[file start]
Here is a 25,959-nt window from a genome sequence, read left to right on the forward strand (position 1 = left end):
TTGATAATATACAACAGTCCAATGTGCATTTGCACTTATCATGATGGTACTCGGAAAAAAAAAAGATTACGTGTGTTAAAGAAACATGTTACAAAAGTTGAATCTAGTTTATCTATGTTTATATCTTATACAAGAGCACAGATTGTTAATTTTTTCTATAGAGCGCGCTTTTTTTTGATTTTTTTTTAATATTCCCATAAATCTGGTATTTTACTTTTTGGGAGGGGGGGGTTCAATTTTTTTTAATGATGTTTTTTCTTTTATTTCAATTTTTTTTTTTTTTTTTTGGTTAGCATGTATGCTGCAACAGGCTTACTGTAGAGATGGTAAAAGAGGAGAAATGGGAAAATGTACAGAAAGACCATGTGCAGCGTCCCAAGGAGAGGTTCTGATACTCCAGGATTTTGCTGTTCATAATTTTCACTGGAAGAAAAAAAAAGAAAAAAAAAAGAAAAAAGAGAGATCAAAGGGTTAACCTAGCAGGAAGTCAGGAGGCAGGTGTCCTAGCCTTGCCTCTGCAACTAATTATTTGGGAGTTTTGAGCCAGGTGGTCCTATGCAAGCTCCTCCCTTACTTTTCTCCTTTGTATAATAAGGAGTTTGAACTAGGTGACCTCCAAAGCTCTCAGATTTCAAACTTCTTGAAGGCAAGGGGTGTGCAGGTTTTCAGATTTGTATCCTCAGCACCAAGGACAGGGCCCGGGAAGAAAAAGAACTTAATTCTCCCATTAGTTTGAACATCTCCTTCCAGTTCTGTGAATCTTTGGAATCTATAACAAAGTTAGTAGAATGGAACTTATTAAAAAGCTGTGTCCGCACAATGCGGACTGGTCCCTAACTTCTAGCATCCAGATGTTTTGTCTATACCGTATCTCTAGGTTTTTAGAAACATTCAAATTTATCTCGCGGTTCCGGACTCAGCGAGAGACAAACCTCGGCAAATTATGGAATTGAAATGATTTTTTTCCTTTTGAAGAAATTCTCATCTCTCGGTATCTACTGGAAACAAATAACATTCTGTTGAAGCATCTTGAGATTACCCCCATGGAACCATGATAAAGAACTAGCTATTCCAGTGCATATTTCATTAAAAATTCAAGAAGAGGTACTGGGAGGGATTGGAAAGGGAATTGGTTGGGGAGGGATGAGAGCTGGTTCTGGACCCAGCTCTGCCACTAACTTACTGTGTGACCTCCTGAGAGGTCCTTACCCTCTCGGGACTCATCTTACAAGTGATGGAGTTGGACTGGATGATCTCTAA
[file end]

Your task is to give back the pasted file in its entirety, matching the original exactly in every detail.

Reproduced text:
Here is a 25,959-nt window from a genome sequence, read left to right on the forward strand (position 1 = left end):
TTGATAATATACAACAGTCCAATGTGCATTTGCACTTATCATGATGGTACTCGGAAAAAAAAAAGATTACGTGTGTTAAAGAAACATGTTACAAAAGTTGAATCTAGTTTATCTATGTTTATATCTTATACAAGAGCACAGATTGTTAATTTTTTCTATAGAGCGCGCTTTTTTTTGATTTTTTTTTAATATTCCCATAAATCTGGTATTTTACTTTTTGGGAGGGGGGGGTTCAATTTTTTTTAATGATGTTTTTTCTTTTATTTCAATTTTTTTTTTTTTTTTTTGGTTAGCATGTATGCTGCAACAGGCTTACTGTAGAGATGGTAAAAGAGGAGAAATGGGAAAATGTACAGAAAGACCATGTGCAGCGTCCCAAGGAGAGGTTCTGATACTCCAGGATTTTGCTGTTCATAATTTTCACTGGAAGAAAAAAAAAGAAAAAAAAAAGAAAAAAGAGAGATCAAAGGGTTAACCTAGCAGGAAGTCAGGAGGCAGGTGTCCTAGCCTTGCCTCTGCAACTAATTATTTGGGAGTTTTGAGCCAGGTGGTCCTATGCAAGCTCCTCCCTTACTTTTCTCCTTTGTATAATAAGGAGTTTGAACTAGGTGACCTCCAAAGCTCTCAGATTTCAAACTTCTTGAAGGCAAGGGGTGTGCAGGTTTTCAGATTTGTATCCTCAGCACCAAGGACAGGGCCCGGGAAGAAAAAGAACTTAATTCTCCCATTAGTTTGAACATCTCCTTCCAGTTCTGTGAATCTTTGGAATCTATAACAAAGTTAGTAGAATGGAACTTATTAAAAAGCTGTGTCCGCACAATGCGGACTGGTCCCTAACTTCTAGCATCCAGATGTTTTGTCTATACCGTATCTCTAGGTTTTTAGAAACATTCAAATTTATCTCGCGGTTCCGGACTCAGCGAGAGACAAACCTCGGCAAATTATGGAATTGAAATGATTTTTTTCCTTTTGAAGAAATTCTCATCTCTCGGTATCTACTGGAAACAAATAACATTCTGTTGAAGCATCTTGAGATTACCCCCATGGAACCATGATAAAGAACTAGCTATTCCAGTGCATATTTCATTAAAAATTCAAGAAGAGGTACTGGGAGGGATTGGAAAGGGAATTGGTTGGGGAGGGATGAGAGCTGGTTCTGGACCCAGCTCTGCCACTAACTTACTGTGTGACCTCCTGAGAGGTCCTTACCCTCTCGGGACTCATCTTACAAGTGATGGAGTTGGACTGGATGATCTCTAA